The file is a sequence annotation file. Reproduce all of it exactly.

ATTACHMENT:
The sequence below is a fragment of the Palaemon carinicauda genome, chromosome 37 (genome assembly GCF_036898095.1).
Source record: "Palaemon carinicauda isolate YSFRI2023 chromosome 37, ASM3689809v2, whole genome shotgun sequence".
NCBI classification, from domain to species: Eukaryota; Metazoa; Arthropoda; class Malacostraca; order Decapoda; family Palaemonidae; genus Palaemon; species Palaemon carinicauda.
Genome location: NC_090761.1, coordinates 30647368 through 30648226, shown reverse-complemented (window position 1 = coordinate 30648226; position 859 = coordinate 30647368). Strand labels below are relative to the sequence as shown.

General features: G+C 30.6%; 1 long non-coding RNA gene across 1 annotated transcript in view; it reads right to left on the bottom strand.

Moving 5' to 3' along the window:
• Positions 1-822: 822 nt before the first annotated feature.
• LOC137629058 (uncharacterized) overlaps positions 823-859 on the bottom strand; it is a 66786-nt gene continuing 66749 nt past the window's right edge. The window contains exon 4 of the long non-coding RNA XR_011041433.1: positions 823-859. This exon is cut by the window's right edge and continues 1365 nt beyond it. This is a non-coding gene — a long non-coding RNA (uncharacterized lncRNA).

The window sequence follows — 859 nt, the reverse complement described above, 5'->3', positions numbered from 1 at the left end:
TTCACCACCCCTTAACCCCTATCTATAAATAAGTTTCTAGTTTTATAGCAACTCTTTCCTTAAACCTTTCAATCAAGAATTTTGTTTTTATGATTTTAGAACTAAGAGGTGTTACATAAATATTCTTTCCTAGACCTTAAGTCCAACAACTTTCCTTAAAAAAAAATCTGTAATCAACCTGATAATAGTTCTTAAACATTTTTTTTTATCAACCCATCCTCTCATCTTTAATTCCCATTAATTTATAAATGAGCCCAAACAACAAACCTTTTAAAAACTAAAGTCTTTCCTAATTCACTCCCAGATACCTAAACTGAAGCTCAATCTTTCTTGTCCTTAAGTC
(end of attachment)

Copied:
The sequence below is a fragment of the Palaemon carinicauda genome, chromosome 37 (genome assembly GCF_036898095.1).
Source record: "Palaemon carinicauda isolate YSFRI2023 chromosome 37, ASM3689809v2, whole genome shotgun sequence".
NCBI classification, from domain to species: Eukaryota; Metazoa; Arthropoda; class Malacostraca; order Decapoda; family Palaemonidae; genus Palaemon; species Palaemon carinicauda.
Genome location: NC_090761.1, coordinates 30647368 through 30648226, shown reverse-complemented (window position 1 = coordinate 30648226; position 859 = coordinate 30647368). Strand labels below are relative to the sequence as shown.

General features: G+C 30.6%; 1 long non-coding RNA gene across 1 annotated transcript in view; it reads right to left on the bottom strand.

Moving 5' to 3' along the window:
• Positions 1-822: 822 nt before the first annotated feature.
• LOC137629058 (uncharacterized) overlaps positions 823-859 on the bottom strand; it is a 66786-nt gene continuing 66749 nt past the window's right edge. The window contains exon 4 of the long non-coding RNA XR_011041433.1: positions 823-859. This exon is cut by the window's right edge and continues 1365 nt beyond it. This is a non-coding gene — a long non-coding RNA (uncharacterized lncRNA).

The window sequence follows — 859 nt, the reverse complement described above, 5'->3', positions numbered from 1 at the left end:
TTCACCACCCCTTAACCCCTATCTATAAATAAGTTTCTAGTTTTATAGCAACTCTTTCCTTAAACCTTTCAATCAAGAATTTTGTTTTTATGATTTTAGAACTAAGAGGTGTTACATAAATATTCTTTCCTAGACCTTAAGTCCAACAACTTTCCTTAAAAAAAAATCTGTAATCAACCTGATAATAGTTCTTAAACATTTTTTTTTATCAACCCATCCTCTCATCTTTAATTCCCATTAATTTATAAATGAGCCCAAACAACAAACCTTTTAAAAACTAAAGTCTTTCCTAATTCACTCCCAGATACCTAAACTGAAGCTCAATCTTTCTTGTCCTTAAGTC